It sounds to me as if she knows how to hold people accountable - even in this industry where it is antithetical to the culture.

This statement means a lot to me:

"I believe that when all students come to school they need to see growth, they need to improve," she said.

This tells me that she is not going to abandon high performing students to focus exclusively on those working below grade level.

I think she sounds terrific.

Jet City mom said...

I agree Charlie- I think she sounds very focused- I admit I was very hesitant after what felt like was a rushed process- since the only other likely candidate dropped out of the running, but I'm looking forward to watching G-J & Santorno show Seattle what women can do
;)

Anonymous said...

"It is available from 1-12 although 9-12 is what we have"

I think that the plan is that Denny and Sealth are going to create a 6-12 IB track.

Jet City mom said...

http://www.ibbellevue.org/index.htm

This has some helpful info

I hope the Denny/Sealth plan has more community support than the 4-period day at West Seattle-

Anonymous said...

Classof75-

The four period day has a LOT of support in West Seattle. That is the crux of the problem, as many, if not more, people want to keep the 4 period day than those who want the 6. Two groups equally passionate that they are right.

But, seperate from that monster, the IB program has a lot of community support, it was an idea proposed by the community to West Seattle intially, the did not bite, and then really developed when John Boyd and Jeff Clark moved to Sealth and Denny, are were ready to put in the effort needed to bring the programs in.

Brita said...

Hello all,

Our elder daughter went through the APP track in Seattle Public Schools grades 2-12 (Madrona, Washington, Garfield). The younger daughter went through Bryant and Eckstein Spectrum and now is in I.B. at Ingraham (she qualified for APP all along, BTW).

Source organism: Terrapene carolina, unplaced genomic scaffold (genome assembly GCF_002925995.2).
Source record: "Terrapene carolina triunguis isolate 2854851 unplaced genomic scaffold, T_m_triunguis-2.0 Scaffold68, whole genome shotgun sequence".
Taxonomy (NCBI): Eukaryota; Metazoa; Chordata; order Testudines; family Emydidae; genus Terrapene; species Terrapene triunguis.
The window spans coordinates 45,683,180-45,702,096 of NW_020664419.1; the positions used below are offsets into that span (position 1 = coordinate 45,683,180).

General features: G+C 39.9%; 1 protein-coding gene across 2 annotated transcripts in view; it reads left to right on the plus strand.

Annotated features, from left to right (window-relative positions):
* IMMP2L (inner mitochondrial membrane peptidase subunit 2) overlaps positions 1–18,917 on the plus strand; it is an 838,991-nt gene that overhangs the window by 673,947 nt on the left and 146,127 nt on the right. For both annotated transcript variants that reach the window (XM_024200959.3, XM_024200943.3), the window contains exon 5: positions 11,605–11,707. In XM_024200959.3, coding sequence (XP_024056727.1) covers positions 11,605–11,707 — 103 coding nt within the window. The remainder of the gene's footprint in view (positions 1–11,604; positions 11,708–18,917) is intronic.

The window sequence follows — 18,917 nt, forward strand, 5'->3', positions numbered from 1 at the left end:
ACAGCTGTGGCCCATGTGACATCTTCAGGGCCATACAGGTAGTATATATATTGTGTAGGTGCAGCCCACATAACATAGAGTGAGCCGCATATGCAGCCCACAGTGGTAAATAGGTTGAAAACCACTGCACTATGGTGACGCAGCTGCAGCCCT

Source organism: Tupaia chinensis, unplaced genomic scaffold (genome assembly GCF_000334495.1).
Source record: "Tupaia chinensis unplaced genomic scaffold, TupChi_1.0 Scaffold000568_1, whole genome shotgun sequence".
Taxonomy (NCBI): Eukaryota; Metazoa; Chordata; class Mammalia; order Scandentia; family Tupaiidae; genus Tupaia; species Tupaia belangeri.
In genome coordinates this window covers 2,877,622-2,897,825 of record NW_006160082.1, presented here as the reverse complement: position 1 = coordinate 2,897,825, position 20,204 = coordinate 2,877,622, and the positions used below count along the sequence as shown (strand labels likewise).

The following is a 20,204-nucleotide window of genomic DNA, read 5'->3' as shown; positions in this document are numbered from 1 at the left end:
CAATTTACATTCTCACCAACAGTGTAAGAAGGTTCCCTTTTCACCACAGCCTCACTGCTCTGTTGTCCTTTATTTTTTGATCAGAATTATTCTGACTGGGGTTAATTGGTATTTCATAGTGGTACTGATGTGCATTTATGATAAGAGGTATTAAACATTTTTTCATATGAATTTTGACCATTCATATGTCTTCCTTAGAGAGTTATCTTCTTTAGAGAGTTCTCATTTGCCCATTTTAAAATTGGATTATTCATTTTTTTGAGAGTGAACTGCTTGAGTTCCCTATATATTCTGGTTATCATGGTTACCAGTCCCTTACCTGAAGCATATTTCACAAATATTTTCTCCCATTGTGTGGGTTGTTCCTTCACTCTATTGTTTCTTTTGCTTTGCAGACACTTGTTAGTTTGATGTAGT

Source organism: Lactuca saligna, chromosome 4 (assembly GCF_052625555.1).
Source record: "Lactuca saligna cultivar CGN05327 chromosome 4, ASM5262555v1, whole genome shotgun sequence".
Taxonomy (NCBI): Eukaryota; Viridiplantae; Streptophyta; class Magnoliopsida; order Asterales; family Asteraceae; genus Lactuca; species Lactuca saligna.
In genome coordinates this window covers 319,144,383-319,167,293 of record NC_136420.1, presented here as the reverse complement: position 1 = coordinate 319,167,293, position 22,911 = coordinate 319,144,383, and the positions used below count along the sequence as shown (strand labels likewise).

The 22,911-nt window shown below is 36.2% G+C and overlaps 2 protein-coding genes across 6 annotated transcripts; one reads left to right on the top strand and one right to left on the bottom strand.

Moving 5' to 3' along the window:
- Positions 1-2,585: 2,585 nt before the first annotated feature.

The elder daughter took a lot of AP courses at Garfield and got into all 6 colleges she applied to, including an Ivy, and graduated with honors from Wesleyan in CT. She did not get credit at college for any AP courses but I'm sure her AP courses and tests scores were a factor in admissions. College admissions officers told us that they look to see what courses the student took from those offered at their particular high school.

IB is administered differently at different schools. At Ingraham, students take 2 years of pre-IB courses which turned out to be really wonderful, rigorous and interesting courses. In Jr. and Sr. years, students can take one or all IB courses offered and can choose to take the tests or not. Students apply for the program but my understanding is that all who are interested can get in. Most importantly, the IB organization requires that teachers trained by IB must teach in the school's regular program as well as in the IB program, thus spreading good teaching practices. Our younger daughter has taken a full IB load, did extremely well on the two IB exams she took this spring, and plans to go for the IB diploma (optional) which involves writing a 4000-word essay, taking a 7th period class after school for two semesters, and perhaps some other requirements I'm forgetting.

Both AP and IB have been rigorous and not for the faint-hearted! Both require a ton of outside reading and work. It appears to us that the pre-IB and IB courses are more oriented to critical thinking than to memorization but there is a fair amount of that also. AP history courses taught students to work with primary documents, which I really liked. IB's extra class, Theory of Knowledge, is something to get students to think about their own learning.

IMHO these two types of advanced learning are both very rigorous. We'll see how daughter #2 fares in her college apps.

Just random thoughts, since you asked.